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‘Game of Thrones’ does a lot more telling than showing in its season 8 premiere

Published Apr 15th, 2019 3:10PM EDT
Game of Thrones season 8 review
Image: HBO

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As was undoubtedly the case at countless offices (virtual or otherwise) around the world on Monday morning, the first thing my colleagues and I did when we got into work was talk about the Game of Thrones season 8 premiere. While all of us were glad to have the show back in our lives, some of us were less impressed with the first episode than others. So rather than keep all our thoughts to ourselves, we’ve decided to share them with you.

If you didn’t watch Winterfell — the first episode of season 8 — be warned that spoilers will follow. This is not going to be a detailed breakdown of the episode, but we’re not going to shy away from discussing details when necessary. If you’ve already seen the episode, then forget about this warning, and feel free to read on.

When I asked my colleagues Chris Smith and Mike Wehner what they thought of the episode, Chris was quick to praise it, but Mike was a bit more subdued. Personally, I thought this was a pretty weak episode to kick off the final season of one of the biggest television series of all time, but both Chris and Mike agreed that Winterfell did the necessary legwork to get all of the characters on the same page ahead of the coming battle.

Which brings me to my first big issue: Where was the urgency? Not everyone knows the extent of the threat of the White Walkers, but Jon Snow has seen the creatures up close and personal on more than one occasion. He’s fought them, he’s lost companions to them, and he knows what they’re capable of. And yet, he and Daenerys are more than happy to fly off on her dragons to have a romantic afternoon by the computer-generated waterfall.

Image source: HBO

Speaking of Daenerys, she seems far more concerned with throwing shade at her hosts and establishing a pecking order in Winterfell than, you know, saving the world. Within hours of arriving, she has already pissed off Sansa and somewhat callously informed Samwell Tarly that both his father and brother died at her hands. The power struggle was inevitable, and Sam needed to know the truth, but she isn’t doing herself any favors.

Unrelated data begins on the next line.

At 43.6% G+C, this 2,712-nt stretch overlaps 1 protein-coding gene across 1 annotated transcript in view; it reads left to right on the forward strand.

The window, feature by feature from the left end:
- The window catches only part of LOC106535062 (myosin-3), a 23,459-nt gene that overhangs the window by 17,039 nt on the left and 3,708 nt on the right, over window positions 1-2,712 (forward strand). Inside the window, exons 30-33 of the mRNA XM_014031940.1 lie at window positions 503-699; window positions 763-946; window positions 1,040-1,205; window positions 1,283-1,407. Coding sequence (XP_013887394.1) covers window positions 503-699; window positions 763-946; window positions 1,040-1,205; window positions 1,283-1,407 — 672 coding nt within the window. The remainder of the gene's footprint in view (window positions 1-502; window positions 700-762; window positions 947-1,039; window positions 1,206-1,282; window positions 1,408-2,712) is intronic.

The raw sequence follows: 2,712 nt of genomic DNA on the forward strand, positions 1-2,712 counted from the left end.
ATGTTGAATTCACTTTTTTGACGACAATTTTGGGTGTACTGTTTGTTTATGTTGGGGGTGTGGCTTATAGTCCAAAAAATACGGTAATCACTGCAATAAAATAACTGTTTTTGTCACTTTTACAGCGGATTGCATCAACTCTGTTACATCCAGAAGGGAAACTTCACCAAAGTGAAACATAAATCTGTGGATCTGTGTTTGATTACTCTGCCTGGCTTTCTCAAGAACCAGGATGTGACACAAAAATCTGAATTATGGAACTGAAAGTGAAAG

Daenery’s people skills aside, there were a whole lot of meaningful and cathartic reunions scattered throughout this episode, perhaps most notably that of Jon and Arya. I could have watched the two of them just catch up for a majority of the 54-minute run time, but the hug at the weirwood tree will have to suffice. And it was also satisfying to hear Arya stick up for Sansa, while challenging Jon to remember who his real family is.

Back in King’s Landing, Cersei is informed that the White Walker army has broken through the Wall, to which she responds: “Good.” Because of course she does. We are then reintroduced to Euron Greyjoy, who still has his niece Yara captive and is delivering The Golden Company (an army of sellswords from Essos) to Cersei, which prompts her to invite him upstairs from an evening alone together. Mike pointed out that any time we spend with Cersei feels like time wasted at this point in the story, and I’m inclined to agree. That’s not to say that her character isn’t interesting, but until she makes her move, her story feels decidedly like a B plot, and not an especially intriguing one at that.

Image source: HBO

But the most important moment of the episode came in the crypts below Winterfell, when Sam told Jon Snow the truth of his lineage. He is in fact the son of Rhaegar Targaryen and Lyanna Stark, and the true heir to the Iron Throne. This might put a bit of a strain on his relationship with the woman that calls herself The Unburnt, Queen of the Andals, the Rhoynar and the First Men, Queen of Meereen, etc. Oh, and who also happens to be his blood relative.

Finally, it’s worth noting that we were all on board with the final moment of the episode, in which Jaime Lannister is forced to confront Bran (from a distance, anyway), mirroring the shot from the first episode of the first season, when he pushed the young boy from a window and left him for dead. Bran has since moved on to bigger and better things, but it had to be a little satisfying to see Jaime slink into Winterfell with his face hidden.

Chris and Mike both reminded me that this is pretty much par for the course when it comes to a first episode of a new season of Game of Thrones. Nevertheless, I was ready for the show to grab me right away and remind me why I had been so desperate for it to return for the past 20-something months.

The good news is that most of the foundation has (hopefully) been laid, and now we can jump into all the juicy stuff starting with the next episode. We’ll be back with another piece on episode 2 of season 8 next week.

Jacob Siegal
Jacob Siegal Associate Editor

Jacob Siegal is Associate Editor at BGR, having joined the news team in 2013. He has over a decade of professional writing and editing experience, and helps to lead our technology and entertainment product launch and movie release coverage.